Study of media literacy, including techniques and strategies used to analyze the use of diverse media to inform, entertain, and sell. Examines diverse media messages in advertisements, television, film, newspapers, magazines, and the Internet.

Study and intensive practice of professional writing skills and genres, such as resumes, letters of application, emails, memos, short proposals and reports.

Study and intensive practice of professional writing skills and genres, with a focus on longer proposals and reports.

Study and intensive practice of professional writing skills and genres, with a focus on grant applications and reports, letters of introduction, and other fundraising materials.

This course will deal with these features: news, feature, and editorial writing; copy editing and fact checking; headline writing; and page layout, both in print and online. This course touches on the growing possibilities and ethical considerations for journalism in the digital age.

Surveys theories of composition and language acquisition, with the aim of providing a context for students interested in teaching professions. Examines current cognitive studies of how people learn and use language. Students will write compositions following the different approaches studied.

Introduction to the study and intensive practice of creative writing. The course will touch on fiction, drama, poetry, and other creative forms. Analysis and critique of students' writings in group and individual conferences. May be repeated for a maximum of nine credit hours if topics differ.

Intermediate study and intensive practice in creative writing in a specific genre or topic. Intended for intermediate level students with knowledge of and experience in the fundamentals of creative writing in the genre or topic of study (topics will vary by semester). Analysis and critique of students' writings in group and individual conferences. May be repeated for a maximum of nine credit hours if topics differ.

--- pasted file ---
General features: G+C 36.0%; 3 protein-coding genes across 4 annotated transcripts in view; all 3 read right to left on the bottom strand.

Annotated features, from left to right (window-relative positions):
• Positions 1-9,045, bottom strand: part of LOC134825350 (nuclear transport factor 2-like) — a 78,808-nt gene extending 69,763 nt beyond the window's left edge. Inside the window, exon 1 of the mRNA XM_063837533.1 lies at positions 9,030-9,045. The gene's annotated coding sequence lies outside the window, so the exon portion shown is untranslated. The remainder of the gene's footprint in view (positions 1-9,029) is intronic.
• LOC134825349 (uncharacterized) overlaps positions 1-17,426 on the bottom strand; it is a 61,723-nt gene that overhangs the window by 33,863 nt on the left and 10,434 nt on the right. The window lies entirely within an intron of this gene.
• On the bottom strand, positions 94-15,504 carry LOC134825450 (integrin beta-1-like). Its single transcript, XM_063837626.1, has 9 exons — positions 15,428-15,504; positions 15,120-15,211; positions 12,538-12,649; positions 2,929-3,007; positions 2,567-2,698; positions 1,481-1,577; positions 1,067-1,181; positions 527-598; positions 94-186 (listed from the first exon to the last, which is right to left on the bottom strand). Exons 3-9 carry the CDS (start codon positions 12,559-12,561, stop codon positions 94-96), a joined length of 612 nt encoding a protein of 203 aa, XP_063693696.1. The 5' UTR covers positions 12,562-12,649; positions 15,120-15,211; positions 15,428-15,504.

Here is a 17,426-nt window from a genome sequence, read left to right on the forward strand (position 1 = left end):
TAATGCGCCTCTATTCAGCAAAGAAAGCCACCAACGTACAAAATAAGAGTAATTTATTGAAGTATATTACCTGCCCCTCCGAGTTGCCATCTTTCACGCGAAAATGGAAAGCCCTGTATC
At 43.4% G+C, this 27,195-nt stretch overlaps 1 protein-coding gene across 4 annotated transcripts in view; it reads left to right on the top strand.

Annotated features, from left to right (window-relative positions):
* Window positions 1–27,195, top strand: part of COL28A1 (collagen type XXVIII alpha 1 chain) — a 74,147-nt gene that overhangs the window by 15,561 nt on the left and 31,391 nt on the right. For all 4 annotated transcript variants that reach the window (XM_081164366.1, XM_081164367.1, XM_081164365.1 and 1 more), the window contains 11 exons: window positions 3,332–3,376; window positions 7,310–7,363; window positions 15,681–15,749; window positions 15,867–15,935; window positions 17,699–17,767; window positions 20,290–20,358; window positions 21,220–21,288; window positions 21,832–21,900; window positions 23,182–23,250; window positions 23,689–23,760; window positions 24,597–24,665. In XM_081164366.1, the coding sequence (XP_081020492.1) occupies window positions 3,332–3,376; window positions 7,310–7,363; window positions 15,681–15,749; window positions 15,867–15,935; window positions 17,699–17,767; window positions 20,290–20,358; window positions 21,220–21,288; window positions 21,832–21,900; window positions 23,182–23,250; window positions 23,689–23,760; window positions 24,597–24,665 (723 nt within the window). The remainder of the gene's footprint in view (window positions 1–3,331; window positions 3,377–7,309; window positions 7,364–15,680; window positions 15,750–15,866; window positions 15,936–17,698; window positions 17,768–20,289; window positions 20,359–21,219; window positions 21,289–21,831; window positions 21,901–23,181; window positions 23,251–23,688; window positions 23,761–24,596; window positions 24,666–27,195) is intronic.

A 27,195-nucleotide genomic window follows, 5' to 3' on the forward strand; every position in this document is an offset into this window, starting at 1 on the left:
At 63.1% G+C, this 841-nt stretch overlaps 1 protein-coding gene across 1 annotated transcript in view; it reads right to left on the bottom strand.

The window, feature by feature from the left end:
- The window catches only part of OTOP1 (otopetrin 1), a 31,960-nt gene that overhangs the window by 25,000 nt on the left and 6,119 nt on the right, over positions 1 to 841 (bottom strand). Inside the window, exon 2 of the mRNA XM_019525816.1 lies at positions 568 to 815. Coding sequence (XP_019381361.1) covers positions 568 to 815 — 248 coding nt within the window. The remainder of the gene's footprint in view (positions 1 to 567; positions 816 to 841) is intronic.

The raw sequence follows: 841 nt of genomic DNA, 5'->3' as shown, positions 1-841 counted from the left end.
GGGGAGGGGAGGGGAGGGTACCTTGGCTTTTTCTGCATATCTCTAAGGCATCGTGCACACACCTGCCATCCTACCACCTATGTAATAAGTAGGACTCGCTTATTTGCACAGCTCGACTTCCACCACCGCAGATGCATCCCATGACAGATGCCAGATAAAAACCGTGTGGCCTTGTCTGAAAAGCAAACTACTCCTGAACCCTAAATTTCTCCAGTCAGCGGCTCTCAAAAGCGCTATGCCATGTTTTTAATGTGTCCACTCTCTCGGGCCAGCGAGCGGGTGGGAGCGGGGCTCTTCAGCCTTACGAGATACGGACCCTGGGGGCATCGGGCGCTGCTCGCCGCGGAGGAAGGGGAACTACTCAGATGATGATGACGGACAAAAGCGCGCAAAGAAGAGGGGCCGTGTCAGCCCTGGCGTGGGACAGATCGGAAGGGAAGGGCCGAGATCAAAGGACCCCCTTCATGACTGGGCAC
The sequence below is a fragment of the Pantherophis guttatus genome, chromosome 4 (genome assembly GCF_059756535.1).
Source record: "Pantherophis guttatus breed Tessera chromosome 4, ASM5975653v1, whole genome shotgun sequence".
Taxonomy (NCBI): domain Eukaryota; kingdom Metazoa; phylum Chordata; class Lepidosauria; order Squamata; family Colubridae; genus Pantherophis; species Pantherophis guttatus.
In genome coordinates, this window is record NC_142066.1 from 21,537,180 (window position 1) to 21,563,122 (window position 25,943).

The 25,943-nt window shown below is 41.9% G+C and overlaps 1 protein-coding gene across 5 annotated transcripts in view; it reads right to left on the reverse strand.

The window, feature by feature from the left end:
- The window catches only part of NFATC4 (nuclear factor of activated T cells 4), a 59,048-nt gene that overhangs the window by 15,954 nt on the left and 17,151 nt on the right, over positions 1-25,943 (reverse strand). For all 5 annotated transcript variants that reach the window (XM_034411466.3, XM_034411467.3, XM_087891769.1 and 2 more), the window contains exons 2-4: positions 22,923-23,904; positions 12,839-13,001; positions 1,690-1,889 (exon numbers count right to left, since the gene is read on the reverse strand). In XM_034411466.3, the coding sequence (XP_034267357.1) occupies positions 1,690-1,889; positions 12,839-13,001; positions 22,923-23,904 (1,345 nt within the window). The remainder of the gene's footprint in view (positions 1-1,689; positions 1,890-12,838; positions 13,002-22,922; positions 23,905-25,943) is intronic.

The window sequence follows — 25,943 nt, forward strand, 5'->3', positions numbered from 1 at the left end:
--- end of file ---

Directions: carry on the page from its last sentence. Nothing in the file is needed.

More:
Advanced study of English grammar, structure, and usage. Focuses on applying the principles of grammar in one's own writing and in the teaching of writing. Reinforces students' cognitive knowledge of English grammar. Also covers skills and technical aspects of editing.

Special topics in the discipline, designed primarily for seniors. May be repeated for credit if topics differ.

Individual work for juniors and seniors in an area of special interest; designed and carried out by the student in consultation with the instructor.

An introduction to the basic principles of creating plays for the stage. Various ways of making a play will be explored through writing, improvisations, collaboration with other writers and/or actors, videotapes, and adaptations of other literary forms (poetry, fiction, nonfiction) into dramatic forms.

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Minor in Writing

Sharon Pajka

202-250-2043

202-448-7067